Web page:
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EDITORIAL: Voter integrity

After years of downplaying concerns about fraud, many Democrats still mourning the election of Donald Trump now assert new-found concerns over the electoral process.

The Green Party’s Jill Stein passed off her silly three-state recount as an effort to unearth hacking or other irregularities. And now, The Association Press reports, a handful of university computer scientists have expressed worries that voting machines in at least 11 states could be vulnerable to shenanigans because they lack printed ballots or other means of manual verification.

“If I were going to hack this election, I would go for the paperless machines because they are so hard to check,” one expert told the wire service.

Of course, there has been no evidence brought forth of hacking or any other wrongdoing that might have significantly altered the November vote count. But Democrats have long dismissed voter fraud allegations as the domain of kooky right wingers intent on suppressing turnout. Good to see them recognize that the security of the system is paramount to cultivating public confidence in our democratic republic.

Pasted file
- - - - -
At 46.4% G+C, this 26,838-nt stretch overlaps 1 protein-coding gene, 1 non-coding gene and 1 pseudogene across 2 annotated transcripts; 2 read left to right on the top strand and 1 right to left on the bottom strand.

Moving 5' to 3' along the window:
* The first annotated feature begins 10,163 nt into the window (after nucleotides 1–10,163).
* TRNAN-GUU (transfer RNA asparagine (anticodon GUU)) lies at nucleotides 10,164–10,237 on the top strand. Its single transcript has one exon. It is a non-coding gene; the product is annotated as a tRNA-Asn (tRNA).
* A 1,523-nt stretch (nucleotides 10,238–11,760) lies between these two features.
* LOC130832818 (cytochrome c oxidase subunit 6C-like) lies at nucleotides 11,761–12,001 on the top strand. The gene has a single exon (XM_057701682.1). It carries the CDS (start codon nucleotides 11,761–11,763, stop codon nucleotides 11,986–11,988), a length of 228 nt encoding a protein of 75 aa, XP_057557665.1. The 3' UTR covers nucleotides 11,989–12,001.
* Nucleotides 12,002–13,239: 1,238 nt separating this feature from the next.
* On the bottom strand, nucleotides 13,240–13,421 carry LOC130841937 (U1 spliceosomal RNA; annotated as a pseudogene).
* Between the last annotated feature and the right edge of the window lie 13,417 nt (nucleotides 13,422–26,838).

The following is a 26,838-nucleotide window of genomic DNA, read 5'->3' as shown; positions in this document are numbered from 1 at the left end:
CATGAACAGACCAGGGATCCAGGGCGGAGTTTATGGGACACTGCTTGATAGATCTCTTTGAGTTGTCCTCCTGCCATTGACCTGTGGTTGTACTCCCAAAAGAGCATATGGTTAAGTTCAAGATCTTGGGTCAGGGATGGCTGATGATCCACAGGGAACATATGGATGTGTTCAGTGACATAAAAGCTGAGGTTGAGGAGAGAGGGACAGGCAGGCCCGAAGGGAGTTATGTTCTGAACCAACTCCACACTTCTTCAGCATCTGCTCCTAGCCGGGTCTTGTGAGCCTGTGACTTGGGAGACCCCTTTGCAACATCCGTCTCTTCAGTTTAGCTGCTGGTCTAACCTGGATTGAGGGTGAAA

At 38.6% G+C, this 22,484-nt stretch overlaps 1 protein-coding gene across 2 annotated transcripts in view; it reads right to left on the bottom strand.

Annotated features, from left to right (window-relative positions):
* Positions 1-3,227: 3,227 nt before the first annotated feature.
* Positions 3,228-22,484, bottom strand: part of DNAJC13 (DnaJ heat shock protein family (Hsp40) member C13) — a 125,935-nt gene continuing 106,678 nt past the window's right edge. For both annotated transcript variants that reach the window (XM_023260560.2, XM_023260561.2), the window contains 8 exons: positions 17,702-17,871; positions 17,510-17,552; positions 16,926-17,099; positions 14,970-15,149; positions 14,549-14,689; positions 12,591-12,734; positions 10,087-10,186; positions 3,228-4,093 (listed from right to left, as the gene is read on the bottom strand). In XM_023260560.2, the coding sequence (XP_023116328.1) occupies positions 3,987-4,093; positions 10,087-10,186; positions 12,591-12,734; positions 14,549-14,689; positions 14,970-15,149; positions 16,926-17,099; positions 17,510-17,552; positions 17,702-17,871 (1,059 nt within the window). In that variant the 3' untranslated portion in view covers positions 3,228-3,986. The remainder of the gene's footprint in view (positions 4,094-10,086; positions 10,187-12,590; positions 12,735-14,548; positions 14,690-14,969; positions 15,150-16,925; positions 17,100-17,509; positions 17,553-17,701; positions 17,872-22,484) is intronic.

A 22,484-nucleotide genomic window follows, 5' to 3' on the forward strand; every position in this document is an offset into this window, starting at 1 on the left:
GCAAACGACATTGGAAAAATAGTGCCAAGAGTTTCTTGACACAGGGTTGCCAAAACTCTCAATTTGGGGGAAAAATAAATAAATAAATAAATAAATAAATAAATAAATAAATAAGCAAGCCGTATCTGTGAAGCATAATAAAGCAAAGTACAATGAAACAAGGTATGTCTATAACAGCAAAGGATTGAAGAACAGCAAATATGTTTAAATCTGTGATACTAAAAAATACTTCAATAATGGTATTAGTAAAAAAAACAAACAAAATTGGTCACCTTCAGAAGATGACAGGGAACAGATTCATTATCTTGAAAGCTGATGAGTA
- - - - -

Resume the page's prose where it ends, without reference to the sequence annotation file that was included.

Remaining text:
By all means, states in which antiquated voting machines make it virtually impossible to doublecheck results should invest in better technology. In addition, electronic voting devices vulnerable to outside manipulation must be improved or discarded. But relatively simple reforms — such as requiring identification at the polls or more comprehensively verifying the voter rolls — can also play a roll in limiting potential fraud.

Well-intended efforts to make it easier to vote must not undermine the integrity of the balloting. So if nothing else, let’s hope this debate exposes the folly of percolating proposals that would allow voters to cast ballots on their home computers, laptops or smartphones.

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